This is not your teacher’s university course

I am looking at question 4 of the possible questions on the midterm on the wiki and it doesnt seem to give enough information to find the answer…could you help point me in the right direction my study group and I are having a tough time.

There is nothing unusual about this quotation from a student’s email except its ordinariness.

Around a year ago, I thought I had academic uses of wikis figured out. I had a model that worked; that was the model that I presented at the 2006 Educause Learning Initiative annual conference. The model involved using the wiki as a place to post student papers for others to review and comment on.

Yesterday, I realized that over the last year I’ve discovered two other models for using a wiki as a major piece of a course (Of course, there are lots of little ways one can use a wiki.) In the first year seminar, the wiki became the place to put syllabus-related stuff that is organic, that may be revised over the course of the semester. This would include everything after the “boiler plate” on the syllabus: topics we choose for study, links to readings, specific assignments.

Most recently, in my intermediate theory course, we’ve used the wiki as a space for student work to support the process of learning. If you choose one of the chapter pages, you can see how this works. The students post a summary of the chapter which is collaboratively edited, as well as notes of each class session.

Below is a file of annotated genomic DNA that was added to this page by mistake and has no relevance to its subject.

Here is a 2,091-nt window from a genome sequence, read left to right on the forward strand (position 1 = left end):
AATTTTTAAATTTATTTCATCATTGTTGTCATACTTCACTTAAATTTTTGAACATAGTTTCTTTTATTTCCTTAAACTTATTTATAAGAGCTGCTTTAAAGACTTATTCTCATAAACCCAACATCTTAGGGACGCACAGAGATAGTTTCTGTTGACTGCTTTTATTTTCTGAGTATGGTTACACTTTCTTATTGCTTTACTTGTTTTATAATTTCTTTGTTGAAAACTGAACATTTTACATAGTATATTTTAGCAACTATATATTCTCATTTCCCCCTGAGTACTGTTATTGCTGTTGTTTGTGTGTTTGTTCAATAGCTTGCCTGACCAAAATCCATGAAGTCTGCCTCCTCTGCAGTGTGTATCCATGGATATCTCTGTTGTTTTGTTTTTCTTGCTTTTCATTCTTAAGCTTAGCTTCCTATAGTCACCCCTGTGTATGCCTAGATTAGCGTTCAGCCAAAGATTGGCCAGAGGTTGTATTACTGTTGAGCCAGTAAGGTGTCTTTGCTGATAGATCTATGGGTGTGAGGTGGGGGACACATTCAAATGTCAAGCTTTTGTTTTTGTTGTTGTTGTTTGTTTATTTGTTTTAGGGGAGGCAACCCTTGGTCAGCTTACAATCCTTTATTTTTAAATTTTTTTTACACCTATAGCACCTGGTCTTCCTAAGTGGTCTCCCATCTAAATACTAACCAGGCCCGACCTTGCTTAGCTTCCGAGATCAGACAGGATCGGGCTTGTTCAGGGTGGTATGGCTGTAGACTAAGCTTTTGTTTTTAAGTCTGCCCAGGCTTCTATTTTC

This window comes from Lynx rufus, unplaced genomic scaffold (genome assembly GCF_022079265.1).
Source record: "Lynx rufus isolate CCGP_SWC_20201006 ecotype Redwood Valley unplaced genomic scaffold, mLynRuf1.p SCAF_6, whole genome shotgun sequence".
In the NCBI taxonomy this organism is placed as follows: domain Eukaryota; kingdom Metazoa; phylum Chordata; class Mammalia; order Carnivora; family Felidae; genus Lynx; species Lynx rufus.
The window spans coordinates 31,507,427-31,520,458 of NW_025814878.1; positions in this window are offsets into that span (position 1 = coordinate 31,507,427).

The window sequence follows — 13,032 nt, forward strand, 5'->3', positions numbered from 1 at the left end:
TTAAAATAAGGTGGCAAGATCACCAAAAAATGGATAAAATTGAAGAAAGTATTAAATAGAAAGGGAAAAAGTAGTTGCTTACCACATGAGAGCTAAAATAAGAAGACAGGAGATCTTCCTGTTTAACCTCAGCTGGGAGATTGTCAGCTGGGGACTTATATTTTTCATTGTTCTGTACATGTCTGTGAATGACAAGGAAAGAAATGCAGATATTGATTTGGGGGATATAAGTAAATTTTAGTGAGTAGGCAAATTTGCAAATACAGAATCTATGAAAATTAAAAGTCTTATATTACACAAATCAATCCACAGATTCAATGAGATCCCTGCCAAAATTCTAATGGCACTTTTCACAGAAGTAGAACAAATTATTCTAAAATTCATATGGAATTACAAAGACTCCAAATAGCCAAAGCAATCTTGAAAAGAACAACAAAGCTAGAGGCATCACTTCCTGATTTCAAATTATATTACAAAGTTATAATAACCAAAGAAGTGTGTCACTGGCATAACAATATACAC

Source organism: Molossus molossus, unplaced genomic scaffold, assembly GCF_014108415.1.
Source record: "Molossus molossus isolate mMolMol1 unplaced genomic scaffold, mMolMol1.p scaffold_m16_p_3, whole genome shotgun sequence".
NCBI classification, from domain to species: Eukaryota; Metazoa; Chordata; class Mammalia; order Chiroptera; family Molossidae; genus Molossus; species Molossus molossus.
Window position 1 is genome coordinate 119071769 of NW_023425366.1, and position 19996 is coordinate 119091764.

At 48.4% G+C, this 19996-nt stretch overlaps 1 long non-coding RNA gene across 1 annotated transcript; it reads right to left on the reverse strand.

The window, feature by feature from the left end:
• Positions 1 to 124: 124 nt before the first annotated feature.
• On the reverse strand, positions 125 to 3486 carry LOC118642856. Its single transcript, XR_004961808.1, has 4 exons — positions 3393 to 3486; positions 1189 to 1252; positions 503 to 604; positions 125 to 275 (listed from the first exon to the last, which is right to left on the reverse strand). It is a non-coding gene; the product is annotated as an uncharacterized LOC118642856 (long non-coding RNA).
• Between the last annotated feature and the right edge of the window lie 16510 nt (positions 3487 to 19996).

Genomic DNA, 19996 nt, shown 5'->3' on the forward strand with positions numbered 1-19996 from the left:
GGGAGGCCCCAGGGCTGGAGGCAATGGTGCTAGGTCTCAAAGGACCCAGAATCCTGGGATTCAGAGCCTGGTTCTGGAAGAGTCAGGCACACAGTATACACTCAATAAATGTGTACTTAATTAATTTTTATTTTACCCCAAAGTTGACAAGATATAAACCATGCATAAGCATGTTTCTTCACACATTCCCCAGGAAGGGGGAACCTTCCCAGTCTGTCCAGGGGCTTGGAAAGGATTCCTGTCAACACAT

I noticed that students are taking ownership of this wiki, much like they did in my first seminar wiki experience. Notice, the links on the homepage to student created pages: Announcements — A little cute, but that shows ownership. How are they all related? — A more pedagogically interesting page attempting to explore how the various chapters are connected. Students created this (along with the next item) as part of their study for the midterm exam. Possible Test Q&As — Student Developed Tentative Exam Questions. I suggested that if students developed a good list of say 20 possible questions, I could choose the actual two exam questions from their list. I didn’t say anything about using the wiki, but that’s what they did.

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One Response to This is not your teacher’s university course

  1. Jim says:

    The summary chapters example is a really great model. I love the idea of students leaving a collaborative legacy of their own collective relationship to the book, class work, topics, etc. At Northern Voice I got to hear John Willinsky from the University of British Columbia talk about using wikis in his classes. He teaches Education and he uses the wiki as a space, much like you are here, where his students work together to create lesson plans that they can comment upon, discuss and eventually share. In fact, he designates two students at the beginning of the semester to organize and frame the class wiki, making it entirely theirs. Point being, as they start teaching they have access to a wide range of lessons plans via the wiki, making it a persistent resource with untold value for a new educator. I think you would really like Willinsky’s stuff, here is a podcast (via Brian Lamb) of a lecture of his (it even has excerpts if you can’t commit to an hour) that is downright brilliant. Anyway, great stuff -I look forward to more ideas for it has been getting a lot of interesting press lately -see here and here for more.

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